Distance metric learning algorithms aim to appropriately measure similarities and distances between data points. In the context of clustering, metric learning is typically applied with the assist of side-information provided by experts, most commonly expressed in the form of cannot-link and must-link constraints. In this setting, distance metric learning algorithms move closer pairs of data points involved in must-link constraints, while pairs of points involved in cannot-link constraints are moved away from each other. For these algorithms to be effective, it is important to use a distance metric that matches the expert knowledge, beliefs, and expectations, and the transformations made to stick to the side-information should preserve geometrical properties of the dataset. Also, it is interesting to filter the constraints provided by the experts to keep only the most useful and reject those that can harm the clustering process. To address these issues, we propose to exploit the dual information associated with the pairwise constraints of the semi-supervised clustering problem. Experiments clearly show that distance metric learning algorithms benefit from integrating this dual information.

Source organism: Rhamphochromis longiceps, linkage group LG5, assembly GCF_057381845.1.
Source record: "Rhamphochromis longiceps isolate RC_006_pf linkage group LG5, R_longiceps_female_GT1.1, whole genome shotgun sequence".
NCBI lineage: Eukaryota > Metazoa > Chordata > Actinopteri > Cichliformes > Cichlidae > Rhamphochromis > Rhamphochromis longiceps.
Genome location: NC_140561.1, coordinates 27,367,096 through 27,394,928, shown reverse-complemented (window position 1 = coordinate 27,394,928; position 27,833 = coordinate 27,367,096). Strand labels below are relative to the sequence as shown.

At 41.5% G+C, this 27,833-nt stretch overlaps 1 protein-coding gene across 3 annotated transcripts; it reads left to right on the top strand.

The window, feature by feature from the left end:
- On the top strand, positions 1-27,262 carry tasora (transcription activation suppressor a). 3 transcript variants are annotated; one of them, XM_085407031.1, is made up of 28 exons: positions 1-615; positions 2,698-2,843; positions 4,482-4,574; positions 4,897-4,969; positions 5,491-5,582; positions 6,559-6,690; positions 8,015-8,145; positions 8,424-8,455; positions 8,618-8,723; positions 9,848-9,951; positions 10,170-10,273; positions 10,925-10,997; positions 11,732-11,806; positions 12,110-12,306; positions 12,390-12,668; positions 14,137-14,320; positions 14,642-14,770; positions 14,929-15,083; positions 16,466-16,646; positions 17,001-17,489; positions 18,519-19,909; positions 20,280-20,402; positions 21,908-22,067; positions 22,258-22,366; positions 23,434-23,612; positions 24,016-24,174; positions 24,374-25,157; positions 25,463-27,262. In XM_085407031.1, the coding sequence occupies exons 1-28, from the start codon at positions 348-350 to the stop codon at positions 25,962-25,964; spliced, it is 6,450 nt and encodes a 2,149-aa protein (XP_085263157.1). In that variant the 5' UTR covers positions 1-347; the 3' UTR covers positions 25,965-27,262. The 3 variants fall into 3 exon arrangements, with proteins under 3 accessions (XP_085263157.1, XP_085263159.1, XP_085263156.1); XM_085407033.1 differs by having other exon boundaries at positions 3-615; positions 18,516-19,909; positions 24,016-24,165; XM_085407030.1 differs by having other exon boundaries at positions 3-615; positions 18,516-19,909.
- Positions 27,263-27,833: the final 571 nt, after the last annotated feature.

Published May 2021 , 22 pages
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